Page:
NASA’s TESS mission continues to find the strange and different when it comes to exoplanets. A new paper was published in Science this week that details the discovery of a planet about the size of Mars, called GJ 367b, that orbits its star in a blistering eight hours. So mark another one in your sub-Earth column and in your ultra-short-period column, just in case you’re counting.
But wait! There’s more. This relatively small world is close enough to its star that scientists could actually calculate its mass, and now we get to the even more interesting part: GJ 367b is a rocky world with a similar composition to Mercury and a solid core of iron and nickel, possibly making up as much as 86 percent of the interior.
TESS observed the parent star’s patch of the sky back in 2019, with the planet showing up as a dip in the star’s light. Astronomers confirmed the planet using the High Accuracy Radial Velocity Planet Searcher (HARPS) instrument at the ESO’s telescope in Chile. From there, the team analyzed all of the data to calculate the various characteristics of GJ 367b.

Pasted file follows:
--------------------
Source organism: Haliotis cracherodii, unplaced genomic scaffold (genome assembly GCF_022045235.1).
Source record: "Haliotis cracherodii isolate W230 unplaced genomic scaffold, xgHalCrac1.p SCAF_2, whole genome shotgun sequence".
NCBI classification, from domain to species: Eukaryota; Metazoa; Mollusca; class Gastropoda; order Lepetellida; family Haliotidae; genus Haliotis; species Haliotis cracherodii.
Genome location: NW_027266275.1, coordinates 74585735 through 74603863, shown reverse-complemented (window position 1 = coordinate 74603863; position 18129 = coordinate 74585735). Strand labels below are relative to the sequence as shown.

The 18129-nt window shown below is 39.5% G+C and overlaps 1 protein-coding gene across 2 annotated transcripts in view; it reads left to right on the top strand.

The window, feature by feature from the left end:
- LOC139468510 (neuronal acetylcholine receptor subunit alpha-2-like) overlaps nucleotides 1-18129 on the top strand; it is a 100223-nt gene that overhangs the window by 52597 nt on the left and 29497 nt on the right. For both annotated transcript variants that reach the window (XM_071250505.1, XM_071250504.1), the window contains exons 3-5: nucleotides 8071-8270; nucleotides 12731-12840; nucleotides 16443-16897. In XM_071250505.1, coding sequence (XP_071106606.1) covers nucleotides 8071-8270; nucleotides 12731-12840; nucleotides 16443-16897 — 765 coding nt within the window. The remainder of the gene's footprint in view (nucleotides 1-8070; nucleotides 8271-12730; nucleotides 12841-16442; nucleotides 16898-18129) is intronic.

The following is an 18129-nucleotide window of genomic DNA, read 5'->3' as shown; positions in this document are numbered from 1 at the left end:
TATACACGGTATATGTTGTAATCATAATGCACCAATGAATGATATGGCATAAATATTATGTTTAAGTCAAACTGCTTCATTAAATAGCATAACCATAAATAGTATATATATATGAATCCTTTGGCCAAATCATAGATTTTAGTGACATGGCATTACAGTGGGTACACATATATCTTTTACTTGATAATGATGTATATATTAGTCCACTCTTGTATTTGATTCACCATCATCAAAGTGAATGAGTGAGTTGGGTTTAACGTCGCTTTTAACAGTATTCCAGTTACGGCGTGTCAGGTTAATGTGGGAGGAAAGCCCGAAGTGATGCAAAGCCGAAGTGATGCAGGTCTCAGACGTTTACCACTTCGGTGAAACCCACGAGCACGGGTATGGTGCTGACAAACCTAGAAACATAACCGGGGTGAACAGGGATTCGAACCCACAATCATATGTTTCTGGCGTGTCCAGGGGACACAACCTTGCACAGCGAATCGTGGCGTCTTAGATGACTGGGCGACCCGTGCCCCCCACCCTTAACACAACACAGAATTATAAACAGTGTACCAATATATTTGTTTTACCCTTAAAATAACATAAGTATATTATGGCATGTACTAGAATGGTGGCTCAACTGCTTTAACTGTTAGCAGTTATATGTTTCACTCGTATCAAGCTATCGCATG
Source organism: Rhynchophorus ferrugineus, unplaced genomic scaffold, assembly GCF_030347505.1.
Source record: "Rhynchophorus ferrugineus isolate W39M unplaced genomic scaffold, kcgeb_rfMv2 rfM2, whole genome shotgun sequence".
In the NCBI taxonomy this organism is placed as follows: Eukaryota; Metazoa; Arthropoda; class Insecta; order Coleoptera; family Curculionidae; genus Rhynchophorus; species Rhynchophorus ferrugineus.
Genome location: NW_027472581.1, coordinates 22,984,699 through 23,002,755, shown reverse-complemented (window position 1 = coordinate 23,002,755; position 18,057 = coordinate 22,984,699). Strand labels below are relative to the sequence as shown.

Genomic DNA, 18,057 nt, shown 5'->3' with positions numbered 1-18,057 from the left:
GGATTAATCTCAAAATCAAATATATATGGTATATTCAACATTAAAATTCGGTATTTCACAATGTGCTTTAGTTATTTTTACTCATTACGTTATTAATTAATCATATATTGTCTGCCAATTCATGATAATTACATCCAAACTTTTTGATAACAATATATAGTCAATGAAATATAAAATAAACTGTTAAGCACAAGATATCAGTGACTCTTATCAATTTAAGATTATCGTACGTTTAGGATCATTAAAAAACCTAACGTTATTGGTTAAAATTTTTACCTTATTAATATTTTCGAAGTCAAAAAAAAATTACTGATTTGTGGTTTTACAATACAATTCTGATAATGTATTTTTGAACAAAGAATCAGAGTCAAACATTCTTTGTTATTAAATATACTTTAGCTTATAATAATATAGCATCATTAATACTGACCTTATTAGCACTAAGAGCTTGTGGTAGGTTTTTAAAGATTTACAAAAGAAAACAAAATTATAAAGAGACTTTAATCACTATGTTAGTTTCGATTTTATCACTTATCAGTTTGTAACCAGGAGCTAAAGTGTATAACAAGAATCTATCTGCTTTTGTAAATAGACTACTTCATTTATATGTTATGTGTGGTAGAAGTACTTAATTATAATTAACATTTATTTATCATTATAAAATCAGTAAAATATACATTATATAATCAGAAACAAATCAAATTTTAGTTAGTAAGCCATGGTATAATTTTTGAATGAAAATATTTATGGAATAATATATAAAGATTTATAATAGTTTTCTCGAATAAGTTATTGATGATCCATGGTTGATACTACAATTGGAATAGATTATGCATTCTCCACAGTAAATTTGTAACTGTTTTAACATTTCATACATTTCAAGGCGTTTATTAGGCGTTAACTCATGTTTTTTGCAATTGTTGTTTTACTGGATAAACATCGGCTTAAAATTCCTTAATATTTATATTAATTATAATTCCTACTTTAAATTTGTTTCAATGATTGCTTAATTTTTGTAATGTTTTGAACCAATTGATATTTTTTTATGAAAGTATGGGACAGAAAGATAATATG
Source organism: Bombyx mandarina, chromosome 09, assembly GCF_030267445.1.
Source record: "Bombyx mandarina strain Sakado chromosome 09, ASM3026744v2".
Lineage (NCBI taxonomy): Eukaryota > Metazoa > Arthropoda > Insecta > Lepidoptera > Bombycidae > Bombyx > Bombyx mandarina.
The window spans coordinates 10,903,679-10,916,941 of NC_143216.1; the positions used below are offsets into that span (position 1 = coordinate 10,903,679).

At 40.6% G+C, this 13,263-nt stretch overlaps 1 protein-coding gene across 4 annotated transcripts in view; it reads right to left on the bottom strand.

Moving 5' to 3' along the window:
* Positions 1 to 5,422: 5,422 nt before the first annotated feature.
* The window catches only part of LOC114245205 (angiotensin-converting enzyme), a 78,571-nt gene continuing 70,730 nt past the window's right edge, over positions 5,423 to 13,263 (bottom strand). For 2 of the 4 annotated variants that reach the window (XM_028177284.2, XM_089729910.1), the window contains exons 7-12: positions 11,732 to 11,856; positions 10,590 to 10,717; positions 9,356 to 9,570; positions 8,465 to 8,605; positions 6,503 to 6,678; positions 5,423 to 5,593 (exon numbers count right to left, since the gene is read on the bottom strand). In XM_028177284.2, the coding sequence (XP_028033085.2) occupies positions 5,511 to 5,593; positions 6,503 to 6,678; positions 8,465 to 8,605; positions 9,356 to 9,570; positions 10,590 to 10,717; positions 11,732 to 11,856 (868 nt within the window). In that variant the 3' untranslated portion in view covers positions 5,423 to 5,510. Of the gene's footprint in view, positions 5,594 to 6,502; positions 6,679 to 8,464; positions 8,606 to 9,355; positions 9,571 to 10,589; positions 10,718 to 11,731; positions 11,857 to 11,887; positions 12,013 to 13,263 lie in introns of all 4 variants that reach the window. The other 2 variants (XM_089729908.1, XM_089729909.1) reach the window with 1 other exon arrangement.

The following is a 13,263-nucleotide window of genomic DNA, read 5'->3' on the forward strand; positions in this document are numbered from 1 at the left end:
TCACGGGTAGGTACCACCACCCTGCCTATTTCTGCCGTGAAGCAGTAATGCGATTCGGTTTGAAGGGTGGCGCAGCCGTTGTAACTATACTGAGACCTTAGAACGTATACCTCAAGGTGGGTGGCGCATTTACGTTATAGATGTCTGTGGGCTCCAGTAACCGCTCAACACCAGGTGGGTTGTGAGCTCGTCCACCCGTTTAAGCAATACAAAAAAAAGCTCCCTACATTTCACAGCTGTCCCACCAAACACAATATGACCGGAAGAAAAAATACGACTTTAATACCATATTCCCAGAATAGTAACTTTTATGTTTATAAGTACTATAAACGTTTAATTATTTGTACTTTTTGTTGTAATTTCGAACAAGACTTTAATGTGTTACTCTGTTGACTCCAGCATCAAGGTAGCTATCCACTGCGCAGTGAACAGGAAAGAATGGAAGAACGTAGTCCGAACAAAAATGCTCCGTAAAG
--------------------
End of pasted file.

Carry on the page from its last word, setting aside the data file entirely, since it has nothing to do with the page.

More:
Mind you this is not a habitable planet in the slightest. While the star is a red dwarf, the planet is still getting blasted by 500 times more radiation than the Earth gets from our Sun. And with that close orbit, daytime temperatures are up around 1,500 degrees Celsius.
However, it is very possible that this small world has a family since red dwarf stars typically tend to have multi-planet systems. And some of those family members could be more habitable to life. And with the parent star being only 31 light-years away from our solar system, this system is one to keep an eye, or rather a spacecraft’s eye, on.
DLR Institute of Planetary Research press release
MIT press release
“GJ 367b: A dense, ultrashort-period sub-Earth planet transiting a nearby red dwarf star,” Kristine W. F. Lam et al., 2021 December 2, Science